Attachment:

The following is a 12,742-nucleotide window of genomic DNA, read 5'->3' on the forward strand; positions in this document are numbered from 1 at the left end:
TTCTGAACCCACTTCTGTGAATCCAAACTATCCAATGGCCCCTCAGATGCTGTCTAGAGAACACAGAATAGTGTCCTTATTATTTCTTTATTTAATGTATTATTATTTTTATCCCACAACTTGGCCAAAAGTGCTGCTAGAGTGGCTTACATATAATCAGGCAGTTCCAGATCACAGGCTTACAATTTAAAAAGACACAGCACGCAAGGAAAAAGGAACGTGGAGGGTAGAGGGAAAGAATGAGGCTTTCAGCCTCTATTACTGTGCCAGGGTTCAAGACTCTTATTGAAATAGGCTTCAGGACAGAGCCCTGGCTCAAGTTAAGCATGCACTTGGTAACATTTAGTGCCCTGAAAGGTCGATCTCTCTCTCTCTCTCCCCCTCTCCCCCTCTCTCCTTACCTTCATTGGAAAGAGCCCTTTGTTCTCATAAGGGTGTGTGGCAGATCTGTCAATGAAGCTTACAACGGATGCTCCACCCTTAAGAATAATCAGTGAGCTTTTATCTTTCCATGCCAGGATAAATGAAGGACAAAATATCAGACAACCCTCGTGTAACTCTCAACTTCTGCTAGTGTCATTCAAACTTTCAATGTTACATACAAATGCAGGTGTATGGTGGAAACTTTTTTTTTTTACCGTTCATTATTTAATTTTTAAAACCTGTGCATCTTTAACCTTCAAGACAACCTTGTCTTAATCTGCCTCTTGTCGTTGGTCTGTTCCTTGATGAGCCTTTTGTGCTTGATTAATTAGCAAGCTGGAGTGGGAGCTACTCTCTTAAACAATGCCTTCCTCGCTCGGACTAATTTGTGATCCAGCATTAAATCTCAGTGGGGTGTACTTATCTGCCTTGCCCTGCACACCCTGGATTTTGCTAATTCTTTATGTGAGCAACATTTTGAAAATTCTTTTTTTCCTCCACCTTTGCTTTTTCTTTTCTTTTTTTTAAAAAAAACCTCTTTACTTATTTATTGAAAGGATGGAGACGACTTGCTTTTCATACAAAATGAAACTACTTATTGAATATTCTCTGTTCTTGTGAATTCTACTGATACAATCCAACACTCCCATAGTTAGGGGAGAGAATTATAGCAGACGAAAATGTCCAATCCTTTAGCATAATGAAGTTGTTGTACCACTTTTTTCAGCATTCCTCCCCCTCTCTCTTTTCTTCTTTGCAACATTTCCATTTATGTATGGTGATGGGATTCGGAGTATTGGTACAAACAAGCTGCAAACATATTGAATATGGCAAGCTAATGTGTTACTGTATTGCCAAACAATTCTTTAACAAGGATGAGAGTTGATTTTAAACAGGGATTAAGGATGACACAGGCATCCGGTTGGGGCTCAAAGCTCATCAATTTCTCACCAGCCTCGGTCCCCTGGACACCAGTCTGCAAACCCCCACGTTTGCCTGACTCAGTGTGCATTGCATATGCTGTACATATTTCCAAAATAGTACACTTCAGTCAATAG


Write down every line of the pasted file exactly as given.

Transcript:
The following is a 12,742-nucleotide window of genomic DNA, read 5'->3' on the forward strand; positions in this document are numbered from 1 at the left end:
TTCTGAACCCACTTCTGTGAATCCAAACTATCCAATGGCCCCTCAGATGCTGTCTAGAGAACACAGAATAGTGTCCTTATTATTTCTTTATTTAATGTATTATTATTTTTATCCCACAACTTGGCCAAAAGTGCTGCTAGAGTGGCTTACATATAATCAGGCAGTTCCAGATCACAGGCTTACAATTTAAAAAGACACAGCACGCAAGGAAAAAGGAACGTGGAGGGTAGAGGGAAAGAATGAGGCTTTCAGCCTCTATTACTGTGCCAGGGTTCAAGACTCTTATTGAAATAGGCTTCAGGACAGAGCCCTGGCTCAAGTTAAGCATGCACTTGGTAACATTTAGTGCCCTGAAAGGTCGATCTCTCTCTCTCTCTCCCCCTCTCCCCCTCTCTCCTTACCTTCATTGGAAAGAGCCCTTTGTTCTCATAAGGGTGTGTGGCAGATCTGTCAATGAAGCTTACAACGGATGCTCCACCCTTAAGAATAATCAGTGAGCTTTTATCTTTCCATGCCAGGATAAATGAAGGACAAAATATCAGACAACCCTCGTGTAACTCTCAACTTCTGCTAGTGTCATTCAAACTTTCAATGTTACATACAAATGCAGGTGTATGGTGGAAACTTTTTTTTTTTACCGTTCATTATTTAATTTTTAAAACCTGTGCATCTTTAACCTTCAAGACAACCTTGTCTTAATCTGCCTCTTGTCGTTGGTCTGTTCCTTGATGAGCCTTTTGTGCTTGATTAATTAGCAAGCTGGAGTGGGAGCTACTCTCTTAAACAATGCCTTCCTCGCTCGGACTAATTTGTGATCCAGCATTAAATCTCAGTGGGGTGTACTTATCTGCCTTGCCCTGCACACCCTGGATTTTGCTAATTCTTTATGTGAGCAACATTTTGAAAATTCTTTTTTTCCTCCACCTTTGCTTTTTCTTTTCTTTTTTTTAAAAAAAACCTCTTTACTTATTTATTGAAAGGATGGAGACGACTTGCTTTTCATACAAAATGAAACTACTTATTGAATATTCTCTGTTCTTGTGAATTCTACTGATACAATCCAACACTCCCATAGTTAGGGGAGAGAATTATAGCAGACGAAAATGTCCAATCCTTTAGCATAATGAAGTTGTTGTACCACTTTTTTCAGCATTCCTCCCCCTCTCTCTTTTCTTCTTTGCAACATTTCCATTTATGTATGGTGATGGGATTCGGAGTATTGGTACAAACAAGCTGCAAACATATTGAATATGGCAAGCTAATGTGTTACTGTATTGCCAAACAATTCTTTAACAAGGATGAGAGTTGATTTTAAACAGGGATTAAGGATGACACAGGCATCCGGTTGGGGCTCAAAGCTCATCAATTTCTCACCAGCCTCGGTCCCCTGGACACCAGTCTGCAAACCCCCACGTTTGCCTGACTCAGTGTGCATTGCATATGCTGTACATATTTCCAAAATAGTACACTTCAGTCAATAG